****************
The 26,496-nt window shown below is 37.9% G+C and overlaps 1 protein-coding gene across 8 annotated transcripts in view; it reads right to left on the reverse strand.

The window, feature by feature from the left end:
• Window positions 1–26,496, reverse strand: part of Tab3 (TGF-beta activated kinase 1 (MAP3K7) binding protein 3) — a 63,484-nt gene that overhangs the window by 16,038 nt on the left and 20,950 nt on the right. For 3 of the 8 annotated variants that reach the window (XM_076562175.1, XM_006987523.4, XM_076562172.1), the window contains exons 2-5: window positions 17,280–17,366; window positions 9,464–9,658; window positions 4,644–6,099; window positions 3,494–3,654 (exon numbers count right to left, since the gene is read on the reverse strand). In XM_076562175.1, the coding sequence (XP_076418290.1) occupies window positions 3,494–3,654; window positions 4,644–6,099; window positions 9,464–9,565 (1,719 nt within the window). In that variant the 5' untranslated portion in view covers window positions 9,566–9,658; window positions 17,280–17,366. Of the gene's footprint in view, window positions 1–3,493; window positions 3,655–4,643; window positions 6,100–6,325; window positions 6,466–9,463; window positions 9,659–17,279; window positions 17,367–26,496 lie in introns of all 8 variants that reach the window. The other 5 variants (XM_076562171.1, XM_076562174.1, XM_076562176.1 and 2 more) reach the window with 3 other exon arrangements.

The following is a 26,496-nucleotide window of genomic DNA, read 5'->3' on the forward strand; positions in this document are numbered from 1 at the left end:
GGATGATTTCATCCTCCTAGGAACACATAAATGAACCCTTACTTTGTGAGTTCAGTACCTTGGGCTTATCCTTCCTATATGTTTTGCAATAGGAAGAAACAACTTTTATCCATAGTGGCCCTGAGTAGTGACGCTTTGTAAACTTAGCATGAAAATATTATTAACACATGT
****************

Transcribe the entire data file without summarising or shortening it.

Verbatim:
The 26,496-nt window shown below is 37.9% G+C and overlaps 1 protein-coding gene across 8 annotated transcripts in view; it reads right to left on the reverse strand.

The window, feature by feature from the left end:
• Window positions 1–26,496, reverse strand: part of Tab3 (TGF-beta activated kinase 1 (MAP3K7) binding protein 3) — a 63,484-nt gene that overhangs the window by 16,038 nt on the left and 20,950 nt on the right. For 3 of the 8 annotated variants that reach the window (XM_076562175.1, XM_006987523.4, XM_076562172.1), the window contains exons 2-5: window positions 17,280–17,366; window positions 9,464–9,658; window positions 4,644–6,099; window positions 3,494–3,654 (exon numbers count right to left, since the gene is read on the reverse strand). In XM_076562175.1, the coding sequence (XP_076418290.1) occupies window positions 3,494–3,654; window positions 4,644–6,099; window positions 9,464–9,565 (1,719 nt within the window). In that variant the 5' untranslated portion in view covers window positions 9,566–9,658; window positions 17,280–17,366. Of the gene's footprint in view, window positions 1–3,493; window positions 3,655–4,643; window positions 6,100–6,325; window positions 6,466–9,463; window positions 9,659–17,279; window positions 17,367–26,496 lie in introns of all 8 variants that reach the window. The other 5 variants (XM_076562171.1, XM_076562174.1, XM_076562176.1 and 2 more) reach the window with 3 other exon arrangements.

The following is a 26,496-nucleotide window of genomic DNA, read 5'->3' on the forward strand; positions in this document are numbered from 1 at the left end:
GGATGATTTCATCCTCCTAGGAACACATAAATGAACCCTTACTTTGTGAGTTCAGTACCTTGGGCTTATCCTTCCTATATGTTTTGCAATAGGAAGAAACAACTTTTATCCATAGTGGCCCTGAGTAGTGACGCTTTGTAAACTTAGCATGAAAATATTATTAACACATGT